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The National Air Emissions Monitoring Study’s Southeast Layer Site: Part V. Hydrogen Sulfide and Volatile Organic Compounds

Published by the American Society of Agricultural and Biological Engineers, St. Joseph, Michigan www.asabe.org

Citation:  Transactions of the ASABE. 59(2): 681-693. (doi: 10.13031/trans.59.11150) @2016
Authors:   Kaiying Wang, Qianfeng Li, Lingjuan Wang-Li, Erin Cortus, Bill W. Bogan, Ilker Kilic, Wei-Zhen Liang, Chang-He Xiao, Li-Long Chai, Ji-Qin Ni, Albert J. Heber
Keywords:   Emission rate, H2S, concentration, High-rise layer houses, NAEMS, Southeast layer site, Volatile organic compounds (VOCs).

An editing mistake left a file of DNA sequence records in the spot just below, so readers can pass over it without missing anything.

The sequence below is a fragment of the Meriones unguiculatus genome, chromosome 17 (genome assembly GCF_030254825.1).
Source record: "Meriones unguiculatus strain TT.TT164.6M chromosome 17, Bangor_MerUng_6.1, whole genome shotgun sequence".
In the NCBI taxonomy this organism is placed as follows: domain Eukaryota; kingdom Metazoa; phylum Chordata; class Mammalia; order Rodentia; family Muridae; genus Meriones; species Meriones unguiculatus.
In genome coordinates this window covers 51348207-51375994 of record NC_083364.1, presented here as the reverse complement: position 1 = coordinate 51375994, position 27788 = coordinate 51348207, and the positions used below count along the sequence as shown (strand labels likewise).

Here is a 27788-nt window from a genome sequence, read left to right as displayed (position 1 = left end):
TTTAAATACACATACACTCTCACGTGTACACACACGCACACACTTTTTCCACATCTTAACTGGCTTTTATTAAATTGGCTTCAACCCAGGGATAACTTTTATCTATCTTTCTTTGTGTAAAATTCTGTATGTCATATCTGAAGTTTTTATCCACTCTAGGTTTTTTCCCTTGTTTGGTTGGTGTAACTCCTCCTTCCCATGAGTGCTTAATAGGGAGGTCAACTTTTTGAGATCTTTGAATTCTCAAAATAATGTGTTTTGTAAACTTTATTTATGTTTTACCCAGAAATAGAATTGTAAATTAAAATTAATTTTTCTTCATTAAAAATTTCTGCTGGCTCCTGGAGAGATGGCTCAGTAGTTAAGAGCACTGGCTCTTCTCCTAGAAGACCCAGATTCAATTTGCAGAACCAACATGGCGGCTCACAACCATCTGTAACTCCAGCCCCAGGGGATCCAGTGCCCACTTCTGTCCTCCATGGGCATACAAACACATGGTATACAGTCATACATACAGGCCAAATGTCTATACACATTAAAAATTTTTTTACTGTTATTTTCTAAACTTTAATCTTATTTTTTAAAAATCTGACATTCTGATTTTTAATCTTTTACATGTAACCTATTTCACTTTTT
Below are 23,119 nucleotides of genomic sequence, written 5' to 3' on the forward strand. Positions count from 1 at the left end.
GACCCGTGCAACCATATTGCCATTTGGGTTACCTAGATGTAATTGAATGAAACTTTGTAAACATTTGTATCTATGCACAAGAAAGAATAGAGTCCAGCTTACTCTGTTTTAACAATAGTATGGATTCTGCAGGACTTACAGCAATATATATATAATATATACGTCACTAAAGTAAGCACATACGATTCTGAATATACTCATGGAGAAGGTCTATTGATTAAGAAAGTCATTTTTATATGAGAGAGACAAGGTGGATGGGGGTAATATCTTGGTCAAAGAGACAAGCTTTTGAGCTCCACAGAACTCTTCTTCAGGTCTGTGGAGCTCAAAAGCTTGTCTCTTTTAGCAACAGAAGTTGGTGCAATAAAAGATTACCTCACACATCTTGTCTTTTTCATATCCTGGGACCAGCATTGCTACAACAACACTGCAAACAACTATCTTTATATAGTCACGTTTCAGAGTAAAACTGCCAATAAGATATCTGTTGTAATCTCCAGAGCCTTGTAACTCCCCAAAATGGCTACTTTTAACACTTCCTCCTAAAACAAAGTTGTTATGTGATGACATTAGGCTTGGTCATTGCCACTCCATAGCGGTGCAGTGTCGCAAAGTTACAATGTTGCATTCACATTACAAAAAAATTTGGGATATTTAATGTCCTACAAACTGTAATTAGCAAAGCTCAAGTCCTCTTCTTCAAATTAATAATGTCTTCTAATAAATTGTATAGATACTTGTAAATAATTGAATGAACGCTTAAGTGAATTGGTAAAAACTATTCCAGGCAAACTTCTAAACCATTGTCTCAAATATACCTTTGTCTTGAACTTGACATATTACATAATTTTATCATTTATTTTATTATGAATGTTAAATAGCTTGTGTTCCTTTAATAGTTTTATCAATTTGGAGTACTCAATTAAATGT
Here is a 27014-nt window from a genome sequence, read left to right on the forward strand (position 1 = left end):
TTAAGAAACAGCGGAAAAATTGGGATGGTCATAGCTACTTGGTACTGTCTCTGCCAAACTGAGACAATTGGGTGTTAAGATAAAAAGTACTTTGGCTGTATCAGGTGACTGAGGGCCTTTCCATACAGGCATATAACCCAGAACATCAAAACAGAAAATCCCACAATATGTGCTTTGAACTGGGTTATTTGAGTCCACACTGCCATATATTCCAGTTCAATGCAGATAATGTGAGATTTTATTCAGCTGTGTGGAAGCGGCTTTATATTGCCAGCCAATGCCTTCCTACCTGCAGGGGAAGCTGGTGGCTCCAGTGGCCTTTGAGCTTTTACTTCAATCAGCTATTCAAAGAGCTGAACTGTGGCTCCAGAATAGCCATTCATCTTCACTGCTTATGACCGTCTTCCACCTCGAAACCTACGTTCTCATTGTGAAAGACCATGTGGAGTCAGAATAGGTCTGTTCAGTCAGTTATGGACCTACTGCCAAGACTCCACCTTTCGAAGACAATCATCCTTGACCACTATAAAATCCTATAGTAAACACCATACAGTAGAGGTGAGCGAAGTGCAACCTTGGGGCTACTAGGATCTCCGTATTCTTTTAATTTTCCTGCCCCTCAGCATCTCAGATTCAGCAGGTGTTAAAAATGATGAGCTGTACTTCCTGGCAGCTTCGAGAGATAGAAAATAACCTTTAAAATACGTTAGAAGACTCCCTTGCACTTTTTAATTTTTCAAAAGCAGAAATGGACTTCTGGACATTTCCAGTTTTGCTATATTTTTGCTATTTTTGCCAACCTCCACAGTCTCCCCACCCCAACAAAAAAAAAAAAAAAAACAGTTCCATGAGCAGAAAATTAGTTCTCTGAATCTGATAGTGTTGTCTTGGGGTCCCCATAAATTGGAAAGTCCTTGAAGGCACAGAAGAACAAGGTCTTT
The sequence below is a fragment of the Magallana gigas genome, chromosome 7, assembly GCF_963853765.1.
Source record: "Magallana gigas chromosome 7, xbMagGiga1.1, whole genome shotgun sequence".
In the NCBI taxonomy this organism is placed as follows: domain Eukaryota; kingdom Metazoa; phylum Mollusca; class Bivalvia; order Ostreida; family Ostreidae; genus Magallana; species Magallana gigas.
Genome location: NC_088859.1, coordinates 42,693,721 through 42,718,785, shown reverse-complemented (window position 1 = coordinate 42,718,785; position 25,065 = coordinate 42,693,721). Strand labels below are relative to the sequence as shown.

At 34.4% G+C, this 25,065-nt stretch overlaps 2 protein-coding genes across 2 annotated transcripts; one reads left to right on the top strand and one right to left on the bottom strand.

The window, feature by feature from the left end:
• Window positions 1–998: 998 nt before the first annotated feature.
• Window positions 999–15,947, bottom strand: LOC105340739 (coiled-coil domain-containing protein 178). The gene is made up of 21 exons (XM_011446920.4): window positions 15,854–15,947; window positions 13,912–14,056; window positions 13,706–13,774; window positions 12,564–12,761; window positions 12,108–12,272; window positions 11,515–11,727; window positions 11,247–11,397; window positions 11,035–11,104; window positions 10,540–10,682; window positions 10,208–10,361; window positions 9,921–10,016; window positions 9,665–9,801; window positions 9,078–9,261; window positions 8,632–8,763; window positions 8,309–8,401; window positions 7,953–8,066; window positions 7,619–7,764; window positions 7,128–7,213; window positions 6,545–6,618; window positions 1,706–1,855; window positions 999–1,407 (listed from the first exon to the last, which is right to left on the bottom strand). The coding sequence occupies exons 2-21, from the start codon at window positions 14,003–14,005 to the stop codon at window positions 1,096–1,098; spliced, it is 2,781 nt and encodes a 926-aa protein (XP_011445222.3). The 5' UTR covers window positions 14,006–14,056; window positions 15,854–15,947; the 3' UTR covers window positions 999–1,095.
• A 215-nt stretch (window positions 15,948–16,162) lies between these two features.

Abstract. Aerial pollutants generated from intensive poultry and livestock production raise concerns of health and welfare for the surrounding communities. This article reports emission rates of hydrogen sulfide (H2S) and concentrations of volatile organic compounds (VOCs) from two tunnel-ventilated high-rise houses at a layer site in North Carolina that were tested by the National Air Emissions Monitoring Study (NAEMS). Hydrogen sulfide concentrations exhibited significant seasonal and diurnal variations. The minimum and maximum average hourly mean (AHM) concentrations by hour of day occurred at 15:00-16:00 and 6:00-7:00, respectively. The lowest and highest daily mean concentrations during the annual cycle were observed in summer and winter, respectively. The AHM H2S concentrations were 1.04 ±0.83 ppb for inlet air and 9.52 ±6.35 and 9.43 ±6.01 ppb, respectively, for exhaust air from the two production houses. The diurnal and seasonal patterns of H2S emission rates from the two production houses were also similar. Slight increases in H2S emission rates occurred at 12:00 to 14:00. Higher H2S emission rates occurred in summer. The AHM hen-specific H2S emission rates from the two production houses were 618 ±517 and 698 ±620 μg d-1 hen-1, respectively. Factors significantly affecting H2S emissions were hen activity, house exhaust air temperature, and ambient air temperature. Time-integrated samples of VOCs were collected over 24 h periods seven times in one production house from 12 April 2009 to 18 September 2009. Of 77 target compounds, the ten most abundant compounds were 2-butanone, iso-propanol, dimethyl sulfide, hexanal, acetic acid, 2,3-butanedione, pentane, acetaldehyde, pentanal, and phenol. Differences in VOC concentrations were observed between the layer room and the manure pit. The highest total VOC concentration was detected in samples taken from the manure pit exhaust air.

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